Co-precipitation of carbon and oxygen in silicon: The dominant flux criterion
Due to the need of relieving the strain associated with the formation of SiO2 precipitates in silicon, co-precipitation of carbon with oxygen in silicon wafers may involve a large number of atomic and point defect species: oxygen, carbon, vacancies, and silicon self-interstitials. This allows many parallel mechanisms for strain relief to occur. In the present paper we first reason that this complex system may be reduced to that involving only three species: oxygen, carbon, and self-interstitials; and the strain relief mechanisms may be limited to two: that via self-interstitials and that involving carbon. We then propose a dominant (strain relief species) flux criteria to explain the behavior of carbon and oxygen co-precipitation in silicon. When the carbon flux is dominant, carbon should co-precipitate with oxygen. When the silicon self-interstitial flux is dominant, carbon should not co-precipitate with oxygen, even at high concentrations. Available data, spanning the temperature range of 450-1000 °C and a carbon concentration range of from less than 0.5×1016 to 1×1018 cm-3, can be explained using this criterion.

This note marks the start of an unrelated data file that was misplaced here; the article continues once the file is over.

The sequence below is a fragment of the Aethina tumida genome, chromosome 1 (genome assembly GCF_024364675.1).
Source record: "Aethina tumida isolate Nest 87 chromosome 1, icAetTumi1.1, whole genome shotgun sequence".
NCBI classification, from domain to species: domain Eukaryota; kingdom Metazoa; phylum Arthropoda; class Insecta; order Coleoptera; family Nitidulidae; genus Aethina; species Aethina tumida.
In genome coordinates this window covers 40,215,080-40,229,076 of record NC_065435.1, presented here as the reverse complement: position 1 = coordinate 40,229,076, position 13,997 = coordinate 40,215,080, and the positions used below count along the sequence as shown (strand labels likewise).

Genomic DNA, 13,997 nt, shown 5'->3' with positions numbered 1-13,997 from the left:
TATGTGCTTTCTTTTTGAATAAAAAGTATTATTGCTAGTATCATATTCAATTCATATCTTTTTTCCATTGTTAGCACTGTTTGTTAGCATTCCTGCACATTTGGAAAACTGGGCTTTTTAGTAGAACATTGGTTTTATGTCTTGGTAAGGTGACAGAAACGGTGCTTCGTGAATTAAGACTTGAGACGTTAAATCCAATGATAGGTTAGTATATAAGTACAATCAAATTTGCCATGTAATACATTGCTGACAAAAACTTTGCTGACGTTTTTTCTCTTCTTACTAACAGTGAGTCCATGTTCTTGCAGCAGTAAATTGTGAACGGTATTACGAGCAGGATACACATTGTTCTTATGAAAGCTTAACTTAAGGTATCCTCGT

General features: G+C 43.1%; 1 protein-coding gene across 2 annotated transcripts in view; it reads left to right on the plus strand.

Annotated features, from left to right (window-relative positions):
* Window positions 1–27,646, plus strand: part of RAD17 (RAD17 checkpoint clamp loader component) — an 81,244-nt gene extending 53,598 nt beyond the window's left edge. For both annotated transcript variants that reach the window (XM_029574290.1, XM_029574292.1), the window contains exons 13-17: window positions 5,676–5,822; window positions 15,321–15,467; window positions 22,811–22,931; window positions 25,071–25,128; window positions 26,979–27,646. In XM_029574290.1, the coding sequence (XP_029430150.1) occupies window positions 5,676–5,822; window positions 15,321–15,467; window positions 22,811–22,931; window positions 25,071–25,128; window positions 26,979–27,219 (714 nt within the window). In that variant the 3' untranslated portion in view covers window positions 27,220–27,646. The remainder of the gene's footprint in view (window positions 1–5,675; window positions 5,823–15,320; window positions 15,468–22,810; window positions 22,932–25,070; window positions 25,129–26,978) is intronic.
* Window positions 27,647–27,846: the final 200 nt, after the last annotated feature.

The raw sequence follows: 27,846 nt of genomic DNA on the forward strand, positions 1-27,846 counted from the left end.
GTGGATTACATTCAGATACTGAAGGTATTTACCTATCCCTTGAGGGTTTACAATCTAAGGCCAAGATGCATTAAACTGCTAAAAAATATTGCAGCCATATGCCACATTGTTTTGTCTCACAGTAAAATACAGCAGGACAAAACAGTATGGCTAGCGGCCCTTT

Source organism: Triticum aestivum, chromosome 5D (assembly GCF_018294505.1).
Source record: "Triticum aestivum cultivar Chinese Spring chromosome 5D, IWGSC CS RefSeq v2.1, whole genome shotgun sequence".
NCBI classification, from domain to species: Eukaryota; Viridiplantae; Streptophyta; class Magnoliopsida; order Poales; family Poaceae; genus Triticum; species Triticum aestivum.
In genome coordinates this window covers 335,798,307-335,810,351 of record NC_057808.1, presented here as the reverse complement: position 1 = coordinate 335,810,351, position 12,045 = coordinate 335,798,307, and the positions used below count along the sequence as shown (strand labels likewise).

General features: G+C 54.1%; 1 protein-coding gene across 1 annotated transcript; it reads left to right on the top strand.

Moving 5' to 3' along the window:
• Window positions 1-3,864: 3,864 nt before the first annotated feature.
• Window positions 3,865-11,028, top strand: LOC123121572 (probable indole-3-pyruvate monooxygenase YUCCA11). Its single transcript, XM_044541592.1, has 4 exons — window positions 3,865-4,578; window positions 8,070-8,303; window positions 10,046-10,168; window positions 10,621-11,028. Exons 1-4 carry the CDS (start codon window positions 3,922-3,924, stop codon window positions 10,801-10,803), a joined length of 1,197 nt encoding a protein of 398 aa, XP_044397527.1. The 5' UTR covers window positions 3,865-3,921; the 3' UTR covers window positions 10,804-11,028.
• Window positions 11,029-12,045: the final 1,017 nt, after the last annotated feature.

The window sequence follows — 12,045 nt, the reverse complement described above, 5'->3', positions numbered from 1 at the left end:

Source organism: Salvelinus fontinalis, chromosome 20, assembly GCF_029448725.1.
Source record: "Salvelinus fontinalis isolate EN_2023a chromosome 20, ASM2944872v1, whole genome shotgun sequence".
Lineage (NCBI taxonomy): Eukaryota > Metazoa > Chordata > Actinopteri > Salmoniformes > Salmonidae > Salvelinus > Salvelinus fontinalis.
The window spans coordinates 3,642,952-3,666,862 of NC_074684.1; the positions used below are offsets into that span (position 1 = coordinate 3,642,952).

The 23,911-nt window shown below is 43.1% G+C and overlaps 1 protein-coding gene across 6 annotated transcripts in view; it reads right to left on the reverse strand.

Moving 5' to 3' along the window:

Taylor, WJ; Gosele, UM; Tan, TY
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